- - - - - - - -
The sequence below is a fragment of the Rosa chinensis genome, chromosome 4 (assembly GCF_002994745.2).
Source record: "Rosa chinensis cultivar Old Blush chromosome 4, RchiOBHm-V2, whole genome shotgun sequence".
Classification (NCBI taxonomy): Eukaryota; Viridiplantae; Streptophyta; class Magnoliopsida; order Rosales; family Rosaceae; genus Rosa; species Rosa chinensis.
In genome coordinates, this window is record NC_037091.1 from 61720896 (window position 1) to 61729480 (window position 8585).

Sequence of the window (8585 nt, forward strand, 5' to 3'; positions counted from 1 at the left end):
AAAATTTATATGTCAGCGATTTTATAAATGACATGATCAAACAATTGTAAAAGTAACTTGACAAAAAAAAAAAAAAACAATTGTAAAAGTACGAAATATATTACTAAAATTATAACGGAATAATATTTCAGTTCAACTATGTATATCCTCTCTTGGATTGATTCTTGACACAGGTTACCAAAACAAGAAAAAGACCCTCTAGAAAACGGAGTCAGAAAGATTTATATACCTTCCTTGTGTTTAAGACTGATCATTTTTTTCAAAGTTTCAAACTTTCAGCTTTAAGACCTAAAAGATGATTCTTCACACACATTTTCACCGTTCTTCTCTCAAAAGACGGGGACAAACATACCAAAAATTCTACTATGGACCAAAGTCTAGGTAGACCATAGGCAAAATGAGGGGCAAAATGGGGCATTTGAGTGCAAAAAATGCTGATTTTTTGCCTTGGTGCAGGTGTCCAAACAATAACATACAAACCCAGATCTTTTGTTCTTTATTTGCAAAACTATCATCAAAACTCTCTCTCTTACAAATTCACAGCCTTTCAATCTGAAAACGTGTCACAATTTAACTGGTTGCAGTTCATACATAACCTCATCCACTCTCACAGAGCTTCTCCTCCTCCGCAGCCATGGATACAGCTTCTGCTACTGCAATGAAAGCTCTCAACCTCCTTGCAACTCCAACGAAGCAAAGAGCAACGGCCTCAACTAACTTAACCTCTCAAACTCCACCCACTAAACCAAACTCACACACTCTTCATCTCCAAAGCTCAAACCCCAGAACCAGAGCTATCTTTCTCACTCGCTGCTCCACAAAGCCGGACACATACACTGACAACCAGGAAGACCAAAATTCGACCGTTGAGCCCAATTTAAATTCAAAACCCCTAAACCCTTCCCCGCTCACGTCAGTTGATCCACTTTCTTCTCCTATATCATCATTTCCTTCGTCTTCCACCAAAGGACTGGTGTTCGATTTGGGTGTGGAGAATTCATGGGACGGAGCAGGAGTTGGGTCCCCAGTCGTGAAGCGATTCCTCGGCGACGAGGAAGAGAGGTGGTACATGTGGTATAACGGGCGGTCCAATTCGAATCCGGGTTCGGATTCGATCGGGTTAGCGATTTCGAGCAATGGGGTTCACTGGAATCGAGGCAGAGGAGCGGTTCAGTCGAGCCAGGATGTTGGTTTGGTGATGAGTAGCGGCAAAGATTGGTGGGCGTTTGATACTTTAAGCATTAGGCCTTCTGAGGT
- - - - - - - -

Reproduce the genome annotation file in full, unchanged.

The sequence below is a fragment of the Rosa chinensis genome, chromosome 4 (assembly GCF_002994745.2).
Source record: "Rosa chinensis cultivar Old Blush chromosome 4, RchiOBHm-V2, whole genome shotgun sequence".
Classification (NCBI taxonomy): Eukaryota; Viridiplantae; Streptophyta; class Magnoliopsida; order Rosales; family Rosaceae; genus Rosa; species Rosa chinensis.
In genome coordinates, this window is record NC_037091.1 from 61720896 (window position 1) to 61729480 (window position 8585).

Sequence of the window (8585 nt, forward strand, 5' to 3'; positions counted from 1 at the left end):
AAAATTTATATGTCAGCGATTTTATAAATGACATGATCAAACAATTGTAAAAGTAACTTGACAAAAAAAAAAAAAAACAATTGTAAAAGTACGAAATATATTACTAAAATTATAACGGAATAATATTTCAGTTCAACTATGTATATCCTCTCTTGGATTGATTCTTGACACAGGTTACCAAAACAAGAAAAAGACCCTCTAGAAAACGGAGTCAGAAAGATTTATATACCTTCCTTGTGTTTAAGACTGATCATTTTTTTCAAAGTTTCAAACTTTCAGCTTTAAGACCTAAAAGATGATTCTTCACACACATTTTCACCGTTCTTCTCTCAAAAGACGGGGACAAACATACCAAAAATTCTACTATGGACCAAAGTCTAGGTAGACCATAGGCAAAATGAGGGGCAAAATGGGGCATTTGAGTGCAAAAAATGCTGATTTTTTGCCTTGGTGCAGGTGTCCAAACAATAACATACAAACCCAGATCTTTTGTTCTTTATTTGCAAAACTATCATCAAAACTCTCTCTCTTACAAATTCACAGCCTTTCAATCTGAAAACGTGTCACAATTTAACTGGTTGCAGTTCATACATAACCTCATCCACTCTCACAGAGCTTCTCCTCCTCCGCAGCCATGGATACAGCTTCTGCTACTGCAATGAAAGCTCTCAACCTCCTTGCAACTCCAACGAAGCAAAGAGCAACGGCCTCAACTAACTTAACCTCTCAAACTCCACCCACTAAACCAAACTCACACACTCTTCATCTCCAAAGCTCAAACCCCAGAACCAGAGCTATCTTTCTCACTCGCTGCTCCACAAAGCCGGACACATACACTGACAACCAGGAAGACCAAAATTCGACCGTTGAGCCCAATTTAAATTCAAAACCCCTAAACCCTTCCCCGCTCACGTCAGTTGATCCACTTTCTTCTCCTATATCATCATTTCCTTCGTCTTCCACCAAAGGACTGGTGTTCGATTTGGGTGTGGAGAATTCATGGGACGGAGCAGGAGTTGGGTCCCCAGTCGTGAAGCGATTCCTCGGCGACGAGGAAGAGAGGTGGTACATGTGGTATAACGGGCGGTCCAATTCGAATCCGGGTTCGGATTCGATCGGGTTAGCGATTTCGAGCAATGGGGTTCACTGGAATCGAGGCAGAGGAGCGGTTCAGTCGAGCCAGGATGTTGGTTTGGTGATGAGTAGCGGCAAAGATTGGTGGGCGTTTGATACTTTAAGCATTAGGCCTTCTGAGGT